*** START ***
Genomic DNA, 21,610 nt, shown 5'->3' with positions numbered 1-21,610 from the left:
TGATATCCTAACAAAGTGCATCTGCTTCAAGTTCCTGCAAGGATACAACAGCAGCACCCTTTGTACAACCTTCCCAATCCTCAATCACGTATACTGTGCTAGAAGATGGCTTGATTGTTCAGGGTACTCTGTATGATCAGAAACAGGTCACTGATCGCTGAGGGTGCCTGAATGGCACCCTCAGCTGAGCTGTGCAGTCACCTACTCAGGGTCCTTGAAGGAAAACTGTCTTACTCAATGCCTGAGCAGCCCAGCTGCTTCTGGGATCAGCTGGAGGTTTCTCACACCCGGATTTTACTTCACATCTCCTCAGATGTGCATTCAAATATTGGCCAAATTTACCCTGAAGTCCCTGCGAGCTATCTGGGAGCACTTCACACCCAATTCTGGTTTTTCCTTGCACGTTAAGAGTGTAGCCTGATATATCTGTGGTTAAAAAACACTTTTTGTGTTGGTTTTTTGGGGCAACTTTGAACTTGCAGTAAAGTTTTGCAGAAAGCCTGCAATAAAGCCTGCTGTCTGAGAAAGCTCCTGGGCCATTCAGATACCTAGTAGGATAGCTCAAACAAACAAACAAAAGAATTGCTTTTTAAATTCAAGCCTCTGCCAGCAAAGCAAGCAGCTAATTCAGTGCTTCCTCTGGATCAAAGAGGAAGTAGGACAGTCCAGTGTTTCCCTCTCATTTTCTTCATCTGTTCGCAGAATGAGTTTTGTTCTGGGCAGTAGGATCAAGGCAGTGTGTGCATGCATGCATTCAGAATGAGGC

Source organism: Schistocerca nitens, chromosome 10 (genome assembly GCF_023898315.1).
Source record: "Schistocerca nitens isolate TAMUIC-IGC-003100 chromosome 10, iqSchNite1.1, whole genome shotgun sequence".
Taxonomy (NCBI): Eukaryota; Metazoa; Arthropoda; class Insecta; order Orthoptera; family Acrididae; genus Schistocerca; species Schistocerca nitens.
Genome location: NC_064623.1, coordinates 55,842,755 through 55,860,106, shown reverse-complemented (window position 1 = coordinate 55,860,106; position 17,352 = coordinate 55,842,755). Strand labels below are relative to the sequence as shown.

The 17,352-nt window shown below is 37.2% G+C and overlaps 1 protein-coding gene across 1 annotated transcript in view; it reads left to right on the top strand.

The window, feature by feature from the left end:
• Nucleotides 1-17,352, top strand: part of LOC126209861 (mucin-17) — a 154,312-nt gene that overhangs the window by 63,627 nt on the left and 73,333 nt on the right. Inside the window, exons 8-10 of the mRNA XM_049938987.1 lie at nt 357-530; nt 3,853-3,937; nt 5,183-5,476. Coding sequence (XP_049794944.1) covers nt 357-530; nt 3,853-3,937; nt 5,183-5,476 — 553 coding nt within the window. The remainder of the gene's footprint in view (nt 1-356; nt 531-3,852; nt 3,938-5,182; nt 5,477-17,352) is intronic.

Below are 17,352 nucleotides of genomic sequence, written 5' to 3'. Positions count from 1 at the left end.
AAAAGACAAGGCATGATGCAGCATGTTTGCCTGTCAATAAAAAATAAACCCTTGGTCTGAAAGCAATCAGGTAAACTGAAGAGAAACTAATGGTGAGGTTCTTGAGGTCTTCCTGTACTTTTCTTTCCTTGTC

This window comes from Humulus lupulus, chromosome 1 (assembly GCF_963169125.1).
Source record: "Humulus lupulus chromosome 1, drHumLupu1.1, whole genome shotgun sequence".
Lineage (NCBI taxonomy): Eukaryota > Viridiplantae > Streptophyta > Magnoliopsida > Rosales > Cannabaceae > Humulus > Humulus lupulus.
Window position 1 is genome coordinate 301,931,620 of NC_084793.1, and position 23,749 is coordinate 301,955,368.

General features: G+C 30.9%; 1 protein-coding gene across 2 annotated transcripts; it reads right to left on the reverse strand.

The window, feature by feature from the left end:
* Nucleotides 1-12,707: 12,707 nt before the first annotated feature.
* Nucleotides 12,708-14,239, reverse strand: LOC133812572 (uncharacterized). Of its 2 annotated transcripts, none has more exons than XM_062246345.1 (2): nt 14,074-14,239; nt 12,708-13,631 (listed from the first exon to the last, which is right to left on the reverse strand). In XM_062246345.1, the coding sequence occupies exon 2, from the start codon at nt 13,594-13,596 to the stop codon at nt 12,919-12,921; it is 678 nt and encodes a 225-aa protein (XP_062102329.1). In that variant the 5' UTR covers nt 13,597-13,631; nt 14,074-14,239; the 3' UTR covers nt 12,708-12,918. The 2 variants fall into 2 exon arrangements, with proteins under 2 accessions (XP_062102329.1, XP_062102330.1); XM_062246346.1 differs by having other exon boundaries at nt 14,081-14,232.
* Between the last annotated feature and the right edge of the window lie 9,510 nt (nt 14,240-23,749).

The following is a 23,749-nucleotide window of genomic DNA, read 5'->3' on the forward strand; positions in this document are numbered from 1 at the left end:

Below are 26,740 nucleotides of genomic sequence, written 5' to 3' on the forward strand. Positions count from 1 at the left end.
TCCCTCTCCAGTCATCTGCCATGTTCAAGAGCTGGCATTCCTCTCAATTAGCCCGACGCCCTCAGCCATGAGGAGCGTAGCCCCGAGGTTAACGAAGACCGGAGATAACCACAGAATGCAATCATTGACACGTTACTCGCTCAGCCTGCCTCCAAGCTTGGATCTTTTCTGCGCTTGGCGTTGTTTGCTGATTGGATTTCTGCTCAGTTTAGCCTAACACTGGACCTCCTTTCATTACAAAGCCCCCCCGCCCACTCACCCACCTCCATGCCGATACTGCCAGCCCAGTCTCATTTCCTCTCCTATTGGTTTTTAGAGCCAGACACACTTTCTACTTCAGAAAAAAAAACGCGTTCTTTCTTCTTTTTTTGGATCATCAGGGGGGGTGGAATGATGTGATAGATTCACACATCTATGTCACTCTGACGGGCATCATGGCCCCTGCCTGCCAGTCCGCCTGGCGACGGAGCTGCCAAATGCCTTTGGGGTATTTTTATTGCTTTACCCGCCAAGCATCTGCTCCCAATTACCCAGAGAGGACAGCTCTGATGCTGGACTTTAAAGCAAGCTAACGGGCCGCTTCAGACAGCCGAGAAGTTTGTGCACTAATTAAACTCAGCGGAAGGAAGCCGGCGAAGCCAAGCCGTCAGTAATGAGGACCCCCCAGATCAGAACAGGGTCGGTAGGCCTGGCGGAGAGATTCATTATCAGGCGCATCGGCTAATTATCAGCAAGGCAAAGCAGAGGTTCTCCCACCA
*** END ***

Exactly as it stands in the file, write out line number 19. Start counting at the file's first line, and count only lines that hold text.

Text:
* Nucleotides 12,708-14,239, reverse strand: LOC133812572 (uncharacterized). Of its 2 annotated transcripts, none has more exons than XM_062246345.1 (2): nt 14,074-14,239; nt 12,708-13,631 (listed from the first exon to the last, which is right to left on the reverse strand). In XM_062246345.1, the coding sequence occupies exon 2, from the start codon at nt 13,594-13,596 to the stop codon at nt 12,919-12,921; it is 678 nt and encodes a 225-aa protein (XP_062102329.1). In that variant the 5' UTR covers nt 13,597-13,631; nt 14,074-14,239; the 3' UTR covers nt 12,708-12,918. The 2 variants fall into 2 exon arrangements, with proteins under 2 accessions (XP_062102329.1, XP_062102330.1); XM_062246346.1 differs by having other exon boundaries at nt 14,081-14,232.